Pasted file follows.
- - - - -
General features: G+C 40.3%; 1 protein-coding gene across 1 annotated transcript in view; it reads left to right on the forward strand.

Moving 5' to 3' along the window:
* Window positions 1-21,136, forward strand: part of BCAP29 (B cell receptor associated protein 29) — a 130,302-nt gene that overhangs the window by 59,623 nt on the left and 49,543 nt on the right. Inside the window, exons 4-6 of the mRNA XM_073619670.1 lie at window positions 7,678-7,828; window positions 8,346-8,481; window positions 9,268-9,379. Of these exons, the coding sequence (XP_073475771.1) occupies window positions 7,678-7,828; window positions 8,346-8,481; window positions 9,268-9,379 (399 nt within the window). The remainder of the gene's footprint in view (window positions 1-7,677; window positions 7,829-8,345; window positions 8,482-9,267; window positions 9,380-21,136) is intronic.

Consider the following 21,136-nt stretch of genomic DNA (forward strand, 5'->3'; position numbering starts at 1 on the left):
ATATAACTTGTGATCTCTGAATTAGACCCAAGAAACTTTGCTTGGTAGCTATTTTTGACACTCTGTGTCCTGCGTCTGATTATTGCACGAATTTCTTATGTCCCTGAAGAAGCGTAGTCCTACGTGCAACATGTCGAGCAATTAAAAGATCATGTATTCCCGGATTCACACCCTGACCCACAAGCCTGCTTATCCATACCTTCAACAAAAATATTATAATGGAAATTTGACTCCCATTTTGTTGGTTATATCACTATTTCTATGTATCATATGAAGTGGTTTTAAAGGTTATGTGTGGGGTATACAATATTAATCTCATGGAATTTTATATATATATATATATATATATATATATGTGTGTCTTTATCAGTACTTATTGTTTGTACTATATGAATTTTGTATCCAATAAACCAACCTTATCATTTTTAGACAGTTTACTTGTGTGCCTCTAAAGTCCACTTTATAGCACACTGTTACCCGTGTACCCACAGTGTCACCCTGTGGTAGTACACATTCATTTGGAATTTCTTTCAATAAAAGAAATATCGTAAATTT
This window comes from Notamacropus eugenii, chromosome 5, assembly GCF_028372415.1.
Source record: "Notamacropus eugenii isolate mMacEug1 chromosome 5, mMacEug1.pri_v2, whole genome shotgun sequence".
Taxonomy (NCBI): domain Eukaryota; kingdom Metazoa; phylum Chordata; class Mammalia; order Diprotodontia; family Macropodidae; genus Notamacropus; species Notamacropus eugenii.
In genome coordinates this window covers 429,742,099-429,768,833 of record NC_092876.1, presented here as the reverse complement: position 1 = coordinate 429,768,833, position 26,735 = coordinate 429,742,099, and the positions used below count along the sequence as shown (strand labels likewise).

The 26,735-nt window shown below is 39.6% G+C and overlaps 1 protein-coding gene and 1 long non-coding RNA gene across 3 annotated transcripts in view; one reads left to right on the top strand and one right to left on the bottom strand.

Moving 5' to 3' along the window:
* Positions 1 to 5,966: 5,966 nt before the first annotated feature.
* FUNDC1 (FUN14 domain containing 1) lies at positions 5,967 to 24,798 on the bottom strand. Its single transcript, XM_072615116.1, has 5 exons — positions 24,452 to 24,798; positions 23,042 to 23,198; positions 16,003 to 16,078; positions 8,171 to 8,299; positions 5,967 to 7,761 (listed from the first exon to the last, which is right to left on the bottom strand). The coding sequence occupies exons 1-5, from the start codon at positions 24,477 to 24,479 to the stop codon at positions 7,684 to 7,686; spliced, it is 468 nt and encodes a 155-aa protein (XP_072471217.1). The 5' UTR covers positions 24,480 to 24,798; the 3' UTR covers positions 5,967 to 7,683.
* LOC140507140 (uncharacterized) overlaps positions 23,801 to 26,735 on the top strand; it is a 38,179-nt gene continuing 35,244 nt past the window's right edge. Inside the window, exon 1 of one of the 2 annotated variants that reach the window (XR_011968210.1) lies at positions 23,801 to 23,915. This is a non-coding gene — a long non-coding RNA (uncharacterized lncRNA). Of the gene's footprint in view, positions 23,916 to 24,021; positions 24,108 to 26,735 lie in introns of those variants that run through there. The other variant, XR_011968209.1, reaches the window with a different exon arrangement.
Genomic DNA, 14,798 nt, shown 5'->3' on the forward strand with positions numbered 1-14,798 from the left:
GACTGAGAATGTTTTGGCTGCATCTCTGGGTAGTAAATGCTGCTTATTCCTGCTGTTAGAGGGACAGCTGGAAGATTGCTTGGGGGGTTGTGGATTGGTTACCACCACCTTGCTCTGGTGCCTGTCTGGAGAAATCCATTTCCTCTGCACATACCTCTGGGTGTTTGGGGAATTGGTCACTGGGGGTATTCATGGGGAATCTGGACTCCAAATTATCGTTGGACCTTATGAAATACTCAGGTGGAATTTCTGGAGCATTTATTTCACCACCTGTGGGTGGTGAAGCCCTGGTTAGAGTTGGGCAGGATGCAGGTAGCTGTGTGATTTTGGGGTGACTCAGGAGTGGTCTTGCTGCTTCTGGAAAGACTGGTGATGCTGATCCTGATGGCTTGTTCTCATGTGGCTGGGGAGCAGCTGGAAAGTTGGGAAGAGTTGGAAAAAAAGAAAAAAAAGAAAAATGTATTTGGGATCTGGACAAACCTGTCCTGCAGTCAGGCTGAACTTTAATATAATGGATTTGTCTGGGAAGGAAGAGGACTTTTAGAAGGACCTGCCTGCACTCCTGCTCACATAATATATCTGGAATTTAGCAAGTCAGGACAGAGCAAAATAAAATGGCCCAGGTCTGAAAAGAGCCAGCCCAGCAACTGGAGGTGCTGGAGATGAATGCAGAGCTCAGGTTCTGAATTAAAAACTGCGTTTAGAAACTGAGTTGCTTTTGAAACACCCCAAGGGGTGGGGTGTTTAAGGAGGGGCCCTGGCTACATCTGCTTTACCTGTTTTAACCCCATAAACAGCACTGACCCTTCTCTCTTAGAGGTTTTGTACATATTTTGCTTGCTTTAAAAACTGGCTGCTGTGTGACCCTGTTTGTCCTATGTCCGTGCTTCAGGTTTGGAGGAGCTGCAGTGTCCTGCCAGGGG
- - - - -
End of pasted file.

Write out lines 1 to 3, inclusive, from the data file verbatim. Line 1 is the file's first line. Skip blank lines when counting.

General features: G+C 40.3%; 1 protein-coding gene across 1 annotated transcript in view; it reads left to right on the forward strand.

Moving 5' to 3' along the window:
* Window positions 1-21,136, forward strand: part of BCAP29 (B cell receptor associated protein 29) — a 130,302-nt gene that overhangs the window by 59,623 nt on the left and 49,543 nt on the right. Inside the window, exons 4-6 of the mRNA XM_073619670.1 lie at window positions 7,678-7,828; window positions 8,346-8,481; window positions 9,268-9,379. Of these exons, the coding sequence (XP_073475771.1) occupies window positions 7,678-7,828; window positions 8,346-8,481; window positions 9,268-9,379 (399 nt within the window). The remainder of the gene's footprint in view (window positions 1-7,677; window positions 7,829-8,345; window positions 8,482-9,267; window positions 9,380-21,136) is intronic.